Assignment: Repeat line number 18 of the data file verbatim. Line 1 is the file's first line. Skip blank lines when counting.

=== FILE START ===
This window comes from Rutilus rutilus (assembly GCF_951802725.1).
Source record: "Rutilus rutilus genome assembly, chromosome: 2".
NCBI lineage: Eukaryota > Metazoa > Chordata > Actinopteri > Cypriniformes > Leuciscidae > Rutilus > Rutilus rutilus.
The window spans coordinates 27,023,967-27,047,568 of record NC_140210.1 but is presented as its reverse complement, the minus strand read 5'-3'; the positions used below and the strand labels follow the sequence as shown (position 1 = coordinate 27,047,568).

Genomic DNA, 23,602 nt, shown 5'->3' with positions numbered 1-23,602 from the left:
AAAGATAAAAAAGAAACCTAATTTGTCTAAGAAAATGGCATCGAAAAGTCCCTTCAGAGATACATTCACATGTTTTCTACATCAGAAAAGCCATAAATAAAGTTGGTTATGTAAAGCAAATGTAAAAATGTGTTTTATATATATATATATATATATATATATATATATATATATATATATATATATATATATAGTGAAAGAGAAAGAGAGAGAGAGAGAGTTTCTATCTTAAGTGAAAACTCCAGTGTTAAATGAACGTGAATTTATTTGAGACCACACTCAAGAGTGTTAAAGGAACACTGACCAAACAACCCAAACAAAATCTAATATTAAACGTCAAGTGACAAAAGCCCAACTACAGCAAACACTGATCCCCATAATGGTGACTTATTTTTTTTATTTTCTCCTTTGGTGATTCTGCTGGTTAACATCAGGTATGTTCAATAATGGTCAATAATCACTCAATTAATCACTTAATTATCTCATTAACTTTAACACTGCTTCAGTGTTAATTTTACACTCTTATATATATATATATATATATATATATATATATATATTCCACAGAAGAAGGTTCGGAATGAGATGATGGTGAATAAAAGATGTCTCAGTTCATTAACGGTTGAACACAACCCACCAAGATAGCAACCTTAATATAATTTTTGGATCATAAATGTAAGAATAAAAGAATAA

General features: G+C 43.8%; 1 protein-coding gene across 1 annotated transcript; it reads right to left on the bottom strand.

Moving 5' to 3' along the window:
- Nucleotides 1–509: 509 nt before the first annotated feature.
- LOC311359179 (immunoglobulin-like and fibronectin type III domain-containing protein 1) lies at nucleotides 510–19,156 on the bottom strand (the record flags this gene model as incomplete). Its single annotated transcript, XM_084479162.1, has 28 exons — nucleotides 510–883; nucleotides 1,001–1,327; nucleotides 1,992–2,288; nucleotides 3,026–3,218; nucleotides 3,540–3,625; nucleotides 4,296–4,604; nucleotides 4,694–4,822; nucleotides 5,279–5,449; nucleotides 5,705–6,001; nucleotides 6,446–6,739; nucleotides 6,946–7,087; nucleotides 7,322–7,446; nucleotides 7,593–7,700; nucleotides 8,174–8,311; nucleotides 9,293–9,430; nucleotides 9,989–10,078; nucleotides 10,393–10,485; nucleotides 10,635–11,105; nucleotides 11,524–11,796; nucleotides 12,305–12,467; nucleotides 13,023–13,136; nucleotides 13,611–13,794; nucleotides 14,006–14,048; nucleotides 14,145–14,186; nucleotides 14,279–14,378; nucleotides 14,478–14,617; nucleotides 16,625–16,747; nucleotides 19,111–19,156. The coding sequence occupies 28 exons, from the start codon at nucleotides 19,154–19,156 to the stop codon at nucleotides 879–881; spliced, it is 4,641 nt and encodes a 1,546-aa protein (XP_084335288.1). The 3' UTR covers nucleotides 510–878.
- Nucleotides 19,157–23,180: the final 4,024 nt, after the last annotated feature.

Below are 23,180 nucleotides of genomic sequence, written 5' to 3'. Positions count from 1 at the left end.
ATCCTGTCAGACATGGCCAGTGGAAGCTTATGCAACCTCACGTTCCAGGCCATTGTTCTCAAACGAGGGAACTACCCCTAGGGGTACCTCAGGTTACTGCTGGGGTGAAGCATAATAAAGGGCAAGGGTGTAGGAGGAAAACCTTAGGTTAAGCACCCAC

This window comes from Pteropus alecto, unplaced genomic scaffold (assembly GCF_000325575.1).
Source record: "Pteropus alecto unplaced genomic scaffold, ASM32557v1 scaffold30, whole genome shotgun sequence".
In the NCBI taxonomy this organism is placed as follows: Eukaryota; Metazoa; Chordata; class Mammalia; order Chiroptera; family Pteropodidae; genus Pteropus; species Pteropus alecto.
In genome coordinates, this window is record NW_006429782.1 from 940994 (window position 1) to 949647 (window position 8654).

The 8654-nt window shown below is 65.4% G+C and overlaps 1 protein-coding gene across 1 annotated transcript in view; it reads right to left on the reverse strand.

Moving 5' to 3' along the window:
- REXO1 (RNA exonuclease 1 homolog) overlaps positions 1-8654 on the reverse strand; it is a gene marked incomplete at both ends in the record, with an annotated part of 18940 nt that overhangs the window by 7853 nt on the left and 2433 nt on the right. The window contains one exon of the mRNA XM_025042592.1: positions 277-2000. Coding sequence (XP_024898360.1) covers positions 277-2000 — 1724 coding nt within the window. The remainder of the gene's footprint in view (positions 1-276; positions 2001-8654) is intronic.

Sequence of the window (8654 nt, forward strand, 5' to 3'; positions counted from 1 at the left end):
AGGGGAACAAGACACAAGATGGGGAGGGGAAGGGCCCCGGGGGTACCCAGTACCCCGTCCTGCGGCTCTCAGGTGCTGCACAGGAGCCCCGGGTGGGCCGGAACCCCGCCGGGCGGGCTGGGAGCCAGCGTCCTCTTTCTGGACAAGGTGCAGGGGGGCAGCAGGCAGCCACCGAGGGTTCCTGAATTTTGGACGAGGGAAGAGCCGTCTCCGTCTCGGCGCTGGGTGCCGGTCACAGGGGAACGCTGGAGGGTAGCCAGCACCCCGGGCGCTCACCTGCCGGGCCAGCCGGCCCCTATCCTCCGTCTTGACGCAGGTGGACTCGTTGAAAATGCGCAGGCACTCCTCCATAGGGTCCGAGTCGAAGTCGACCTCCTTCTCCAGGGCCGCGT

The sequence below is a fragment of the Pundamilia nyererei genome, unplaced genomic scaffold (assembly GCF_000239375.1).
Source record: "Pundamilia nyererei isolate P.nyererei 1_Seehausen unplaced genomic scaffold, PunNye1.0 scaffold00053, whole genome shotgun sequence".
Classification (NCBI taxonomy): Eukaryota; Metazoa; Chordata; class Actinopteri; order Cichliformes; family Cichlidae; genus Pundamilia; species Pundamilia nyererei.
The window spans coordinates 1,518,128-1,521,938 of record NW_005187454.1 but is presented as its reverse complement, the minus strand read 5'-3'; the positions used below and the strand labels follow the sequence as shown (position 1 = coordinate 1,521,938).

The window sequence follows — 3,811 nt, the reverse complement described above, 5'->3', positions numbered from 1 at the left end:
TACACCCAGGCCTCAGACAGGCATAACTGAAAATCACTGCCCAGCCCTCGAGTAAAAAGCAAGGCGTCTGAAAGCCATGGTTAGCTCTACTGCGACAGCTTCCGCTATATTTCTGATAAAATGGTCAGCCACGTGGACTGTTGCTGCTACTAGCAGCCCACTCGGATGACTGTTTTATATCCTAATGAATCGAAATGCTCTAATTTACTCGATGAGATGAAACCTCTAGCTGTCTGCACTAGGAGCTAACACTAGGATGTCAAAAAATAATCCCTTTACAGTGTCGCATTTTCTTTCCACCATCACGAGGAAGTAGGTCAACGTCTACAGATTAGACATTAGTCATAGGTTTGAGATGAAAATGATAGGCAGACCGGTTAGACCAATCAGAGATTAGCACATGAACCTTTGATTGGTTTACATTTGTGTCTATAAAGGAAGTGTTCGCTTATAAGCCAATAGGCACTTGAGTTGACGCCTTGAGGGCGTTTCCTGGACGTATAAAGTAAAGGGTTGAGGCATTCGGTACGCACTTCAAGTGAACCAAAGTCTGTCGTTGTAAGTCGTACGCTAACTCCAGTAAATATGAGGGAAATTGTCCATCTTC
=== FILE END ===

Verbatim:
The 8654-nt window shown below is 65.4% G+C and overlaps 1 protein-coding gene across 1 annotated transcript in view; it reads right to left on the reverse strand.